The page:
Stroll (Quasi Pledge Break)

I want to walk you home
Please let me walk you home
I want to walk you home
Please let me walk you home*

This post marks the three-quarter mark. We're in the home-stretch and heading home. If you're still awake, please consider pledging? After all, there are a lot of families who don't have homes of their own which they can walk to. The pledge links are in my sidebar, and on my Blogathon Info Page

Speaking of walking, I'm listening to Fats Domino on Napster. The last time I heard this song was in 1991, at my grandparents' 50th wedding anniversary. I danced with my grandfather for the last time, at that party.

When I was a little girl, I used to walk up and demand that he “dance me,” which meant, basically, that I would put my bare feet on his work-shoes, and he'd waltz around the dining room. Then my grandmother would come in, and ask him to dance with her, and they'd hum. It was sweet.

My grandfather, by the way, once gave me a toy toolbox, with my very own hammer. When I was little, I played with erector sets and tinker toys, as much as with dolls, so you could say I have a natural affinity for my charity Habitat for Humanity – Women Build .

sky blue

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If youâ™re lucky to be one of the few
To find somebody who can tolerate you
Then I shouldnâ™t have to tell you again
Just pack your bags and get yourself on a plane
If you need her, you should be there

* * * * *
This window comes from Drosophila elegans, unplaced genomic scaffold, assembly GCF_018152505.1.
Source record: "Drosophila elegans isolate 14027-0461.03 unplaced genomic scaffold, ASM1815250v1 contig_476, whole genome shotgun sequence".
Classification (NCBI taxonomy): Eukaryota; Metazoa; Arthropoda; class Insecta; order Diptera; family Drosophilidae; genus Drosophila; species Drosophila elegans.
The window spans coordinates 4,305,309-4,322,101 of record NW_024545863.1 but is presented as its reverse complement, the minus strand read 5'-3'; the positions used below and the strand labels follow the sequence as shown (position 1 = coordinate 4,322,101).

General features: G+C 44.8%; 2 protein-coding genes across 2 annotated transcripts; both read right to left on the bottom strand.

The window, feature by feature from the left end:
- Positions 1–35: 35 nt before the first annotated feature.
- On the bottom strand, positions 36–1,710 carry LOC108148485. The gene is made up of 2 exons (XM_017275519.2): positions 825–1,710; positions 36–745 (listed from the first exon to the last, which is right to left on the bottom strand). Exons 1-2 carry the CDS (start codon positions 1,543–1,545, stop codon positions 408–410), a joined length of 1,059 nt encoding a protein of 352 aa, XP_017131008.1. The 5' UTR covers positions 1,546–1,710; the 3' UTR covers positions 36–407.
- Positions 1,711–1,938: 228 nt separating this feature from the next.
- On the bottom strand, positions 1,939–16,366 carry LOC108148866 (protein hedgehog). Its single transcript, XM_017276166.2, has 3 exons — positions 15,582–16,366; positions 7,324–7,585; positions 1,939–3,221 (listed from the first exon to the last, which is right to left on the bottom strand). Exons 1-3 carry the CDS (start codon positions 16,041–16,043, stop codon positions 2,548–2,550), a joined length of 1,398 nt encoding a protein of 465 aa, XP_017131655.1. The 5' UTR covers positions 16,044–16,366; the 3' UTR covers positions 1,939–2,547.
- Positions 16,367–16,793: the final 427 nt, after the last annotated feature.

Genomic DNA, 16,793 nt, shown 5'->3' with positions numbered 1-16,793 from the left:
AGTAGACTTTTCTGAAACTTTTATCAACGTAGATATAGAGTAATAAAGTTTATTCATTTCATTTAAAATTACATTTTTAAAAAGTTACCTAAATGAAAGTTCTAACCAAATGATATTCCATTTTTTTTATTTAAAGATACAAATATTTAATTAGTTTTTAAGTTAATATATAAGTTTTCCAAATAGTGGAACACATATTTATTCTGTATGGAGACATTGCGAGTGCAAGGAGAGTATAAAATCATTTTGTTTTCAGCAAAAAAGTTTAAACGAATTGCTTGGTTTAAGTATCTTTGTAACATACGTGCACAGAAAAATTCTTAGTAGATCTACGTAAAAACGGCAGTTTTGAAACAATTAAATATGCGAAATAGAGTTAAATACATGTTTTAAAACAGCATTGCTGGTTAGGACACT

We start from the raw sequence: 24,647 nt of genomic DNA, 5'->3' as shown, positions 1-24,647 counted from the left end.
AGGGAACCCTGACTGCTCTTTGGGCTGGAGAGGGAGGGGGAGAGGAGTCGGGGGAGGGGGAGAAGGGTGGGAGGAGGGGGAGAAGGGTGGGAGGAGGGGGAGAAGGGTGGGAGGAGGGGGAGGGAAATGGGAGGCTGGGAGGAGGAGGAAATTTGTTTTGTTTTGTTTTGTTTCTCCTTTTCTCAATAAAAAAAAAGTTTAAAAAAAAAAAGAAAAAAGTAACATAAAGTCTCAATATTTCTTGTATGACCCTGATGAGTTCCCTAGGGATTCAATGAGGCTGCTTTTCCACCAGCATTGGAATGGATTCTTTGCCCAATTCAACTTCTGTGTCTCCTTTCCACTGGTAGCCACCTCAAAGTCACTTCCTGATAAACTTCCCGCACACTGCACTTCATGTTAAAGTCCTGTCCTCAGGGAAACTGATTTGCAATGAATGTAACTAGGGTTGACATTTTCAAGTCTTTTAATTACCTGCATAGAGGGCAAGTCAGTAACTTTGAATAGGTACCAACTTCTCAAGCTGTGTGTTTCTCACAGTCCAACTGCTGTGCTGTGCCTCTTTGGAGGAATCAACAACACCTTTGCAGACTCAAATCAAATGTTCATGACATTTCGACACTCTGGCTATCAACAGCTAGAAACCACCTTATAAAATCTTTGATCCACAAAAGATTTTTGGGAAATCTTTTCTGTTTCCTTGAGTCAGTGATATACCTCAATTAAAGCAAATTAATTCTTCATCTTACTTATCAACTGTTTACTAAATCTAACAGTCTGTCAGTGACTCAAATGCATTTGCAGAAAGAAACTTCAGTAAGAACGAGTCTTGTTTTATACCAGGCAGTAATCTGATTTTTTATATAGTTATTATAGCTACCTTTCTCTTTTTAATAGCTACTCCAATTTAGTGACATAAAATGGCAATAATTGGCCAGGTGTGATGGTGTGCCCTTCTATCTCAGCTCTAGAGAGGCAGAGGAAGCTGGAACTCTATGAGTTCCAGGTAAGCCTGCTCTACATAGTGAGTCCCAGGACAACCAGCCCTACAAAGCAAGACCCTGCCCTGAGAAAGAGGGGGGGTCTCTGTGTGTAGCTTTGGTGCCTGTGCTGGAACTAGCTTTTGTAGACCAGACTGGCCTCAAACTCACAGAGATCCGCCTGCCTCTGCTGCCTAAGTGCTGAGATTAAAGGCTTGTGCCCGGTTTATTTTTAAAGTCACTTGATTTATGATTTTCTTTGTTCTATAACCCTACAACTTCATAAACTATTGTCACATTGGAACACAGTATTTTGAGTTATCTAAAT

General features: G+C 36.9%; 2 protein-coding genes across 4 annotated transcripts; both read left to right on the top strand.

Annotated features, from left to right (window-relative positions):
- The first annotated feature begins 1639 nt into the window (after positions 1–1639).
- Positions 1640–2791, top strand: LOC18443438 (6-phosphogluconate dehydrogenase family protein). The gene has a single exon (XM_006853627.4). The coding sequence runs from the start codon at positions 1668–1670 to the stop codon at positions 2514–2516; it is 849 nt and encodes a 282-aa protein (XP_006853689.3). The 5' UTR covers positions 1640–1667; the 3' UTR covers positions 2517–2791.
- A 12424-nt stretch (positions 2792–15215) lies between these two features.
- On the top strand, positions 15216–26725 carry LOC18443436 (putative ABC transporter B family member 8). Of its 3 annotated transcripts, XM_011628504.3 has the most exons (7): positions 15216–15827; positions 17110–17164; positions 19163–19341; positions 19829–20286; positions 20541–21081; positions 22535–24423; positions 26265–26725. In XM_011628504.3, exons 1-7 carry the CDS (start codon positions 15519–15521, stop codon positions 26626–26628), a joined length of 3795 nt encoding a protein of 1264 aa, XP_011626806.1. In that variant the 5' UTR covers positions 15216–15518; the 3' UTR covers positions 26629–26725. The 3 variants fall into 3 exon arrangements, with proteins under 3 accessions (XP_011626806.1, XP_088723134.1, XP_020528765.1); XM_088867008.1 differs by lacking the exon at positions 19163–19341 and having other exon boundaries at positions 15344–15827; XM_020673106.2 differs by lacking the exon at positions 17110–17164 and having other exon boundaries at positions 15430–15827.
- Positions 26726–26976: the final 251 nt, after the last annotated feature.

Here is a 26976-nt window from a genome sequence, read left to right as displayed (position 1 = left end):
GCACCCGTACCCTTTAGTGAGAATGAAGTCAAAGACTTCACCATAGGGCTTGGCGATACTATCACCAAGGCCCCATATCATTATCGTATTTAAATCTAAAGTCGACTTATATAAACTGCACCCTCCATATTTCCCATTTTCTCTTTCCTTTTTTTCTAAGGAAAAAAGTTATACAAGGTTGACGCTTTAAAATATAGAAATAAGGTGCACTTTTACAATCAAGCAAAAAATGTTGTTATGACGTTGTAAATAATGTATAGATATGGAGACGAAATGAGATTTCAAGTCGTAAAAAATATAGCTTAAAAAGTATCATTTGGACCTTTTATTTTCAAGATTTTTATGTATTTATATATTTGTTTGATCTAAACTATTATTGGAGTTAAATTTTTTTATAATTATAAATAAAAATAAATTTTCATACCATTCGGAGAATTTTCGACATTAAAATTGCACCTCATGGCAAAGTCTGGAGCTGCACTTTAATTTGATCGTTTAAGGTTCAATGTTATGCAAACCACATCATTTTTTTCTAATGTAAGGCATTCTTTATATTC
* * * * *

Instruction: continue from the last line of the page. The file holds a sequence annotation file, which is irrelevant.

Go home
If you need her, you should be there
Go home*

The thing about marriage is this. You don't have to embrace each other's quirks, you just have to tolerate them. I like a properly set table, and sheets that are nicely turned down, and towels that match. Fuzzy prefers that dirty dishes never be stacked, and grumps at me for leaving the pool pump on. But we love each other, so we tolerate the odd behaviors.

I think this tolerance goes a long way toward making a house into a homey, comfortable space, and not a showpiece where people are afraid to slouch.

*”Go Home,” Barenaked Ladies

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This Old Farm

this old farm

Summer 1995
Somwhere between Fargo, ND, and Moorhead, MN

I only remember one room of the cabin, but it's possible there were more. It was steps from the lake, and had no indoor plumbing at all. I had my period and wasn't inclined to use an outhouse when I hadn't been prepared for the presence of an outhouse, so Fuzzy drove me all the way back out to town so I could use the restroom.

I'd never experienced deep-fried fish before, except in the form of fish sticks, and those aren't real fish, right? But this was freshly-caught trout and there they were, breading it. Fuzzy told me, later, he'd never had fish any other way. Actually, if I pretended it wasn't fish they were breading, it wasn't bad.